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The proposal for a new model of society through the analysis of tribal cultures and pre-western ones in The Sacred Hoop, by the Native American writer Paula Gunn Allenb by Lorena Carbonara
The cover of the book
by Paula Gunn Allen
(October 24, 1939 - May 29, 2008),
Native American poet, literary critic,
lesbian activist and novelist
In the wake of recent media debates about the international day against homophobia and transphobia, it is with great curiosity that I open a text from 1968 called The Sacred Hoop, by the Native American writer Gunn Allen. Recovering the Feminine in American Indian Traditions, the subtitle of the work, reveals the controversial nature of the text that aims at taking back what has been lost not only in American mass culture. The object of the writer is to reclaim a female vision, a gender perspective that the author herself defines feminist-tribal, while taking up a critical attitude towards her own culture of origin.
Born and raised in the multi-ethnic town of Cubero, in New Mexico, Paula Gunn Allen became one of the founding mothers of U.S. Native American Studies, that is, of those studies that focus on Native American culture and literature. She died in 2008, but left a conspicuous corpus of texts dedicated to the revision of the official American literary canon, to the theory of a tribal discourse, both feminist and lesbian, to female literature and the history of literary criticism.
The Sacred Hoop opens with an interesting verbal image: “Life is a circle and everything has its place in it”, a place in which, Allen explains, we are called to negotiate together with the right to delineate our racial, sexual and gender identity. In order to do this, according to the writer, and to implement responsible, activist practice, we cannot leave out of consideration the comprehension of tribal cultures.
Native American culture has a lot in common with the societies of South-East Asia, Melanesia, Micronesia, Polynesia and Africa, says Allen, who also includes the sacred ancient cultures of the Mediterranean region and Northern Europe in this trans-national mix of pre-Western societies (meaning, by “Western”, the Anglo-Saxon-heterosexual-white model promoted by American culture). These groups share a vision of the world more than the patriarchal societies do, the writer underlines, and she concentrates on the concept of kinship, linking it with a communion of spirit, rather than of blood ties.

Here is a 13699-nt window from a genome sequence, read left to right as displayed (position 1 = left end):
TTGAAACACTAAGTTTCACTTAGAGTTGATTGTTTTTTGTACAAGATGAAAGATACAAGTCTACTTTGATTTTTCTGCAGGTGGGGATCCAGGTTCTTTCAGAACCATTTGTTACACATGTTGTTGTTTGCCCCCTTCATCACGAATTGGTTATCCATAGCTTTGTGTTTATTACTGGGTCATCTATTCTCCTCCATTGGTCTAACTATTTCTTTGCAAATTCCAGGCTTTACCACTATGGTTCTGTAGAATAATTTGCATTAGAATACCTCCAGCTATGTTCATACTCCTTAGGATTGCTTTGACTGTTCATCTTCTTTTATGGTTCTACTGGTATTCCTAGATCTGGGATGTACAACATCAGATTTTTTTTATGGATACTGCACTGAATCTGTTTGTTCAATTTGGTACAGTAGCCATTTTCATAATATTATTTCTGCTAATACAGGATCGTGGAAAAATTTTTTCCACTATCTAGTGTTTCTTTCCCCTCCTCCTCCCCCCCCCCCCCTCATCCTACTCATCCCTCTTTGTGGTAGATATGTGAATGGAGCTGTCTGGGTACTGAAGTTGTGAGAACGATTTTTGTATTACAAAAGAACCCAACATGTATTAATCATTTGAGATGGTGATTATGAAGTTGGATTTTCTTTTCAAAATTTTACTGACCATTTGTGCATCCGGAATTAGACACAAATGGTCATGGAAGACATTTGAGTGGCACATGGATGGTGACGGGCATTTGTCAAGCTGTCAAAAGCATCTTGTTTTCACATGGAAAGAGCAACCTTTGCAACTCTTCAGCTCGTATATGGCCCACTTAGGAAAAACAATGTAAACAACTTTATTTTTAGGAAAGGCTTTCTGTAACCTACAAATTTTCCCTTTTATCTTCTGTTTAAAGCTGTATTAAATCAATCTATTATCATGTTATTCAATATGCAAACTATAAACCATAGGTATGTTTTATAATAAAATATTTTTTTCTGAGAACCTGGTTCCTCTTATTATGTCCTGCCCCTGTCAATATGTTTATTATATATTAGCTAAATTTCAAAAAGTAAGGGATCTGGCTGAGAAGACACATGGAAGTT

This image of the extended “nucleus” containing all those who share a vision of the world, the idea of family detached from the union of father, mother and children, is what carries Allen’s stance from the 80s to the present day. The tribal community, composed of nuclei of a spiritual nature, represents a model of aggregation, which is not defined by mere geographical, cultural or political implications.
The connection with the natural and supernatural world is at the center of the Native American social order, which predicted the autonomy of the individual, co-operation, respect for dignity, freedom, the distribution of goods and services, respect for others, pacifism as a way of dealing with life, the sense of the sacred, and the mystery of existence, harmony and balance.
A re-reading of Paula Gunn Allen nowadays, driven by the everyday necessity of rethinking the diverse declinations of identity and human relationships, offers food for critical thought about the nature of comm-union. Literature urges us to ask questions about our vision of the world on the basis of the culture that has generated that particular work of art and in the case of tribal literatures to abandon our prejudices and expectations, to make room for amazement.
Cultivating wonder as an attitude towards the real, avoiding labelling what we don’t understand as “primitive”, “folk”, “wild” or “pagan”, is the very topical message that emerges from the words of the writer who tries to re-compose the sacred hoop e and does it by re-echoing an ancient song of the native Keres tradition:
I add my breath to your breath
That our days may be long on the Earth
That the days of our people may be long
That we may be one person
That we may finish our roads together
May our mother bless you with life
May our Life Paths be fulfilled